Know Before You Go: St Patrick’s Day

Know Before You Go: St Patrick’s Day

Dust off your green waistcoat, take the Irish cream out of the cupboard, master your jig for the Ceilidh. Yes, St Patrick’s Day 2019 is here and London is about to turn into a sea of green, with the normal parade planned plus a raft of other cultural happenings. Looking to join in with the festivities? Consider this your pre-event cheatsheet, covering off everything from the history of St Patrick’s Day right through to what to eat and drink. 

The History

St Patrick was, surprisingly enough, the patron saint of Ireland, and is credited with bringing Christianity to the country in the fifth century. March 17 is thought to be the date of his death (probably around 461 AD – nailing exact dates is a little tricky), which eventually manifested into a celebration of his life and work in the first St Patrick’s Day parades, held not in Ireland but over in the United States in the eighteenth century.

It took a while, but over time the day started becoming a regular fixture across the US and further afield, with the event marking a celebration of Irish culture across the world. London had been doing its fair share of SPD celebrating for a while, but its first official St Patrick’s Day Parade was held in 2002, as part of the larger St Patrick’s Day Festival. Since then, the festival has grown into one of the city’s calendar highlights, even if you haven’t got a jot of Irish heritage.

What to Expect

Traditional Irish music, dancing, food and drink – a lot of people having a damn good time, basically. It may be a cliche to say that the Irish know how to throw a party, but they really, really do, and for that we should all be grateful. If you’re after something (a little) cultural, there are also Irish-themed film screenings, comedy, discussions and food and drink events happening.

The London St Patrick’s Day Festival 2019

The capital’s official festival takes place from March 15-17 and the 2019 theme is #LondonIsOpen. More than 125,000 people are expected to take part, with all manner of events over the weekend, including an Irish film festival, a tea dance, comedy, walking tours, and a music trail. The main attraction, though, is still the parade on Sunday March 17, which is expected to attract over 50,000 people. The 1.5-mile route snakes from Green Park to Trafalgar Square and is chock-full of floats, music, dancing and general revelry, with numerous Irish cultural organisations leading the fun.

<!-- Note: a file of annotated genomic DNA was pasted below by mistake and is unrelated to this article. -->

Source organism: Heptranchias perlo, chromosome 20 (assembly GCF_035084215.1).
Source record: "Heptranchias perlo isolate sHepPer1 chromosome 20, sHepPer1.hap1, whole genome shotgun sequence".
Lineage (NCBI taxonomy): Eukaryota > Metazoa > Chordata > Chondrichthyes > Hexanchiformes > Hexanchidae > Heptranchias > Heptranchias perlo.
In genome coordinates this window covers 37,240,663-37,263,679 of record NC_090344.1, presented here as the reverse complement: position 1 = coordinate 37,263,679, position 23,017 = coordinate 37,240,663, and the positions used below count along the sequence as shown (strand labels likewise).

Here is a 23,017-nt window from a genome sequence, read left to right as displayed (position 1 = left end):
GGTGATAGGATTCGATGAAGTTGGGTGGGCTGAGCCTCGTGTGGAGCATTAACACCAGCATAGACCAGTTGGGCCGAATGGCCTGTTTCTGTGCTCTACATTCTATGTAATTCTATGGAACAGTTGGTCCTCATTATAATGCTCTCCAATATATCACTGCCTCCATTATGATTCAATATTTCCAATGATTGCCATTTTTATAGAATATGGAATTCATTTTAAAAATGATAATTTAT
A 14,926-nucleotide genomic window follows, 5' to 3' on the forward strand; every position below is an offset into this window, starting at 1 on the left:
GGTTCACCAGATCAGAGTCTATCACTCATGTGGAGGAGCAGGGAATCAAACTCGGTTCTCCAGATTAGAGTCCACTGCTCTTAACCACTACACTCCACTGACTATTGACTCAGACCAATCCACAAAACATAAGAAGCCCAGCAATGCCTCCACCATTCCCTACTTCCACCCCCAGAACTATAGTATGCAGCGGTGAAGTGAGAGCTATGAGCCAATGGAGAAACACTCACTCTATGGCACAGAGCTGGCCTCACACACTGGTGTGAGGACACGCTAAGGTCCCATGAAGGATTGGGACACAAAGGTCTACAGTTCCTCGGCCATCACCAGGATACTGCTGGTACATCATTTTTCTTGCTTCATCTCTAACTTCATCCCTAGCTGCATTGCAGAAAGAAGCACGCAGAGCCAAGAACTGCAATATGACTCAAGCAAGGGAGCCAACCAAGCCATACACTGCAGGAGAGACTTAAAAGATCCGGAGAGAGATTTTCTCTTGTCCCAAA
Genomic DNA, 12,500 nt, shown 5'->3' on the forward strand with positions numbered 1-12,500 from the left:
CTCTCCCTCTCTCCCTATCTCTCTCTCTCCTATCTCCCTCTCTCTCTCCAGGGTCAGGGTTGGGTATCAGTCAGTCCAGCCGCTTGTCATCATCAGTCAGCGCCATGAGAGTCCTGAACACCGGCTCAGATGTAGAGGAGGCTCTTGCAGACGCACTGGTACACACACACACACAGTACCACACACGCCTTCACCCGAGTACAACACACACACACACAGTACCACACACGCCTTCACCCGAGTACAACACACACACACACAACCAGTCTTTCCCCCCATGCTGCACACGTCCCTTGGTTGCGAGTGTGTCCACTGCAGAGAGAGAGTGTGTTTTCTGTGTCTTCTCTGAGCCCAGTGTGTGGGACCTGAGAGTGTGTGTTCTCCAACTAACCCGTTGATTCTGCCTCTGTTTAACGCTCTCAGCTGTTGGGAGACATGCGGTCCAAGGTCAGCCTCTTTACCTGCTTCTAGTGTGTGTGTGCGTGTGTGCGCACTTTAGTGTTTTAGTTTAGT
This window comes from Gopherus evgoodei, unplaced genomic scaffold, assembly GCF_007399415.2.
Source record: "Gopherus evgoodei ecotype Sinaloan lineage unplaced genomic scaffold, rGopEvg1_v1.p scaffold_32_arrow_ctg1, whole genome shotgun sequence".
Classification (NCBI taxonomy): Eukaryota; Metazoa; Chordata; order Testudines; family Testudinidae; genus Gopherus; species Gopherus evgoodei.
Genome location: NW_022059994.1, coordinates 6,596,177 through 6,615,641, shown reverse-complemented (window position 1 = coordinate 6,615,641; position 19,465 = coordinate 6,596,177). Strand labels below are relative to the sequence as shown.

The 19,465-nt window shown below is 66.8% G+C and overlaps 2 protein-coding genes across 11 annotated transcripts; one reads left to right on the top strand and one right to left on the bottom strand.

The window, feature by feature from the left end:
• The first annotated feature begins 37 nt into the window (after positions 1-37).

Across London

Aside from the official festival, there are also a ton of St Patrick’s Day events taking place around the city. You won’t have to look hard to find them, but a few highlights include a mighty brunch at FEST Camden with Irish grub and bottomless Bloody Marys (don’t worry, they also serve Guinness), a St Patrick’s Party at BrewDog Tower Hill with Irish craft ales and modern Irish music to soundtrack your night, laughs aplenty at Funny Feckers in Hammersmith at the Irish Cultural Centre, and an afternoon of traditional Irish sounds at Shamrock Sessions in Boxpark Wembley, featuring a ceilidh from jig-masters The Shipsters.


Ah yes, the ceilidh – pronounced ‘kay-lee’. For the uninitiated, this is an energetic dance fuelled by traditional Gaelic folk music. If you think that sounds quaint or twee, you’ve obviously never taken part in a ceilidh. They’re seriously lively affairs, where everyone (and we mean everyone) gets involved and gets thrown around a little, in a thoroughly friendly way. Don’t worry if you’ve never done one before, as the dances are led by a caller, who bellows out instructions. It’s a great way to burn off some of the Guinness calories.

Food and Drink

Speaking of calories, make room for a few extra if you’re getting your St Patrick’s Day on this year, as food and drink are an integral part of the festivities. Expect to see Guinness flowing freely at every turn, plus various other traditional-ish tipples, such as Irish whisky and cider, plus various Irish craft beers. Also look out for the mysterious green pints that can occasionally be found getting poured down happy throats come March 17. Don’t worry, it’s not washing-up liquid – it’s simply beer given an emerald makeover, usually via food colouring. It’s actually an American SPD invention and tradition, but there are always a few bars whose pints ‘go green’ in London, too.

Food-wise, you’ll likely be munching hearty fare if you’re keeping it authentic; the likes of bacon and cabbage, soda bread and black pudding. Fear not, veggies and vegans, as any venue worth its salt will be able to provide meat and dairy-free options. Plus, we all know that Guinness is now vegan, so raise a glass and get involved – a phrase that sums up St Patrick’s Day celebrations pretty well, in fact.